Chickenboy


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quote:

ORIGINAL: Anthropoid

I seem to recall there was a United States military report written either in the late 1940s or early 1950s which used the value of hindsight to attempt to create synthetic estimates of "how effective" the strategic bombing campaigns against Nazi Germany had actually been at achieving its goals. I also seem to recall that the overall conclusion was: 'meh.'

I think the effects in the Vietnam conflict may have had more promise, but here, there is no value of hindsight and the North Vietnamese command and government are famous for disinformation.

Japan: small land area, very compact communities, built predominantly out of highly flammable materials. I believe the effectiveness here was greater, but had the war drug on longer, the effectiveness would have had diminishing effects.

The general operational response to a strategic bombing campaign seems to be: disperse (troops, industry and materiel), do not travel en masse, and travel at night as much as possible. I want to say that, until rather late before VE Day, those aspects of the German war machine which could be dispersed into rural cottage industry settings, else put underground/otherwise protected from bombing were still churning out an impressive amount of production.

I don't think there is any question that: 1. Tactical airstrikes can make a huge difference in winning battles; 2. Strategic bombing campaigns cause the enemy trouble, force him/her to adapt and exposes them and their stuff to a new and heightened risk; 3. Targeted attacks intended to take out specific individuals (leaders or whomever) which are based on timely and unique intell (drone strikes, cruise missile strikes, whatever) might well be so effective that they continue to prevail as the primary form of "war without war" even after Obama leaves office.

But if anything, the intended effect of "winning" a war either by demoralizing the enemy or reducing his war fighting capacity to the point where he just gives up does not seem to have ever held true. As my fellow arm chair theorists have pointed out above: you cannot win wars without ground forces, though in the context of total war, all-out bombing campaigns may well be a "cost-effective" means to cause the enemy lots of grief.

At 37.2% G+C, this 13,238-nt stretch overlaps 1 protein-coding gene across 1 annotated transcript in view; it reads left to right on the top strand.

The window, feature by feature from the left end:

I regard the ongoing "campaigns" against ISIS as largely PR campaigns, a desire to be able to point and say "We ARE doing something about it."

The societies which could put an end to Islamo-Supremacist movements simply do not have the stomach for it, as it would ultimately take decades, $trillions, substantial degrees of "savagery" which the West has still shown a reluctance to adopt, tens if not hundreds of thousands of friendly casualties and millions if not tens of millions of enemy/collateral casualties. And even then, with ~25% of humanity "vulnerable" to the allure of ideologies like ISIS (that is what 1.75 billion? . . . if only 5% are eager recruits = 87 million which was the entire population of Germany ca. Nazi era), defeating these "movements" may take centuries instead of decades, and I doubt even the most hardened Hawks are willing to commit to that.


Good post, Anthropoid. +1.

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RE: Are air bombings ineffective? - 10/4/2016 1:22:52 AM   
Anthropoid


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quote:

ORIGINAL: Chickenboy
Good post, Anthropoid. +1.


Thanks Chickenboy, however I should correct my (apparently) somewhat inaccurate claims about the overall conclusions of the U.S. Strategic Bombing Survey having been 'meh.' At least if we consider the consensus reached on the pages of Wikipedia to be sufficiently reliable--which I think it often is, and sometimes is not.

Wikipedia, for all its shortcomings never ceases to amaze. If nothing else that fact that it seems to be always growing; I do not recall this summary page existing before when I set out to familiarize myself with that report. Not that I've read the whole "several thousand pages(!?!)" but I do recall skimming through a PDF copy of one of the summary sections.

The bullet section down the wiki page a bit is particularly instructive as it outlines major areas of "Failure" and "Success" and here I can take some edification that my overall impression from memory is valid as, there were significant elements of German industry where strategic bombing failed to have any real impact.

quote:

Aviation production: "In 1944 the German air force is reported to have accepted a total of 39,807 aircraft of all types -- compared with 8,295 in 1939, or 15,596 in 1942 before the plants suffered any attack." According to the report, almost none of the aircraft produced in 1944 were used in combat and some may have been imaginary.
Armoured fighting vehicle production "reached its wartime peak in December 1944, when 1,854 tanks and armored vehicles were produced. This industry continued to have relatively high production through February 1945."
Ball bearings: "There is no evidence that the attacks on the ball-bearing industry had any measurable effect on essential war production."